If my car is totaled and the liability insurance company is not offering the full amount I still owe on my vehicle, what can I do?
It is not uncommon for those who are in an accident with a financed vehicle to be offered less then they owe on a totaled car. Unfortunately, you will be on the hook for the balance left on the vehicle, even if you can no longer drive it. This is why GAP insurance is often beneficial when financing a car. This type of insurance is designed to cover the difference between how much you owe and what the insurance carrier is willing to pay. Auto insurance carriers are never going to pay more than the value of the vehicle. If you have GAP insurance, our office can help with that claim.
Some of my personal property (sunglasses, phone, computer) was damaged in the collision, can I get these items replaced or money to replace these items?
It is possible to get fair compensation for damaged personal property in the event you are in a car accident, including computers, phones, sunglasses, clothes, etc. You can generally file a personal property claim for any property that you can prove was destroyed in an accident. For example, suppose you were driving home with two week’s worth of groceries in your vehicle. This could easily reach $400 in value. Save your grocery receipt to support the claim if all the groceries are ruined in the accident.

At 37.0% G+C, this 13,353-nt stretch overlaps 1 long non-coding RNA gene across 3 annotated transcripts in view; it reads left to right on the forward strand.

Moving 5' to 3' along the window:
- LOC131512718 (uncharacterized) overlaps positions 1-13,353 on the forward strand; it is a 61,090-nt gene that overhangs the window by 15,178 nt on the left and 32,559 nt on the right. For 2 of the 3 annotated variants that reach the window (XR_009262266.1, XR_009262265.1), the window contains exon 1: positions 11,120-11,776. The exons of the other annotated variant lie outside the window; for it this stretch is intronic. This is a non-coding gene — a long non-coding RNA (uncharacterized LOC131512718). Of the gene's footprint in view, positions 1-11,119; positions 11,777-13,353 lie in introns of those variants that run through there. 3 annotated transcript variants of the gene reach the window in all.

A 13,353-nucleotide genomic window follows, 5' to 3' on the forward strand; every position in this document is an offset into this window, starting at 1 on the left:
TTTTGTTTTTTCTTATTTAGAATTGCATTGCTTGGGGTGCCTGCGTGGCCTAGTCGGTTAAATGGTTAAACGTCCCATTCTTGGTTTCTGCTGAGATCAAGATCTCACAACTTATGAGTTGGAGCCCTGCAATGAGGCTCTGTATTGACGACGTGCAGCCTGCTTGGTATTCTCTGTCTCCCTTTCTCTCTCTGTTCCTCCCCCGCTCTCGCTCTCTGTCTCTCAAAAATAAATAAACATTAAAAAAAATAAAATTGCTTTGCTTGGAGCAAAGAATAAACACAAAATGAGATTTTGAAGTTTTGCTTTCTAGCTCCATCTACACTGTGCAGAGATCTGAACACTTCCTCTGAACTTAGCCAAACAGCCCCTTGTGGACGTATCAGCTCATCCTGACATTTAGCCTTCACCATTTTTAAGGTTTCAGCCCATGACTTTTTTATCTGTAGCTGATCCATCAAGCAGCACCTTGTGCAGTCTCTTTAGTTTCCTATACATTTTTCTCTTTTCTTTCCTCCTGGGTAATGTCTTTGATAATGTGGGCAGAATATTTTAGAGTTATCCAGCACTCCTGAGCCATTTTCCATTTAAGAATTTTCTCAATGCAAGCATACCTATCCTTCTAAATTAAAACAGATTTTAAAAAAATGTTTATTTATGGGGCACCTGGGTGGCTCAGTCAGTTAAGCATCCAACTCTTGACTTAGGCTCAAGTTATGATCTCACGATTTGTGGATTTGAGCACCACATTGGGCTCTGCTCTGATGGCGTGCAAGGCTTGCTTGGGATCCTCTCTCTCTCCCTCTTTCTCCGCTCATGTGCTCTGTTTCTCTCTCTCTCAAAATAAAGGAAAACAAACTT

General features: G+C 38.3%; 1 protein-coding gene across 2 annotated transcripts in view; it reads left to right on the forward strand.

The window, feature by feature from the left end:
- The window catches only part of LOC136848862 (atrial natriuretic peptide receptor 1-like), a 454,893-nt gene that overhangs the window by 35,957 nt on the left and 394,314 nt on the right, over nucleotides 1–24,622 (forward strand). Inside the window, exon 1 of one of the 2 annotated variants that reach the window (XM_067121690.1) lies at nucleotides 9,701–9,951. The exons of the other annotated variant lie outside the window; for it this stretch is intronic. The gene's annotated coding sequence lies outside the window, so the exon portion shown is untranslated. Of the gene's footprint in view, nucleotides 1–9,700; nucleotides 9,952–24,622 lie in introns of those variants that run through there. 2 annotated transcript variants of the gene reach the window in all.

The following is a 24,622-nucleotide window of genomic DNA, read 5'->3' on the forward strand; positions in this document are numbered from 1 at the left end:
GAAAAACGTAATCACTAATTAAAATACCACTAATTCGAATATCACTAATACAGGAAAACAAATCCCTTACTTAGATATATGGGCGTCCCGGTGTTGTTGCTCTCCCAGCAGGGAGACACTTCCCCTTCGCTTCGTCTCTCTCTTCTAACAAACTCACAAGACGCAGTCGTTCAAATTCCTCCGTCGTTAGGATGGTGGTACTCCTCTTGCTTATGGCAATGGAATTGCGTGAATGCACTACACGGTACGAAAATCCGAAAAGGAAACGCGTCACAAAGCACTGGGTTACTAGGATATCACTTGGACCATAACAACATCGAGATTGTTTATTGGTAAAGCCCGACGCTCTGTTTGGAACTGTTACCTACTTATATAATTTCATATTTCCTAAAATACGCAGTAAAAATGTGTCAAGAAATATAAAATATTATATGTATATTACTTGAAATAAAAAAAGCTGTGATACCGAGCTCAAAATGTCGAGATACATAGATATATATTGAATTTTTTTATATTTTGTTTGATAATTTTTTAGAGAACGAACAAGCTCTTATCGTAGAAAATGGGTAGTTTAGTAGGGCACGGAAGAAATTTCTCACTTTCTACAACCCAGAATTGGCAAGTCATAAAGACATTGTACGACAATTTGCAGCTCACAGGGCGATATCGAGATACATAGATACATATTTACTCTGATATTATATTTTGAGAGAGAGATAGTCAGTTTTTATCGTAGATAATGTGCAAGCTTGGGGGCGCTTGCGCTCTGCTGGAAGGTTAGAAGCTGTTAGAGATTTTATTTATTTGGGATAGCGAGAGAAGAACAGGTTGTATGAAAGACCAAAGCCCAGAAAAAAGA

Should I sign and return the medical record release forms I received from the liability insurance company?
In general, you are going to be advised not to sign a medical release form and return it to the at-fault driver’s insurance carrier. Please understand that insurance carriers are looking for any reason to deny your insurance claim or lower any settlement offer they make. They are going to comb through your previous medical records to look for any pre-existing conditions that could explain your current injuries. Let your car accident lawyer determine what records should be handed over to the liability insurance company.
If you have a Med-Pay clause in your insurance policy contract, this will provide you with a limited amount of coverage that can be used for medical expenses related to the car accident. This coverage can be used regardless of which party was at-fault for the incident, and you should be able to easily obtain your Med-Pay benefits by making a claim with your insurance carrier. Our office can handle this claim for you, and we do not take any attorneys’ fees for doing so.
Med-Pay benefits can be paid out to you or any of your family members that are present in the vehicle when the crash occurred or in any situation where you are involved in a pedestrian accident with another vehicle.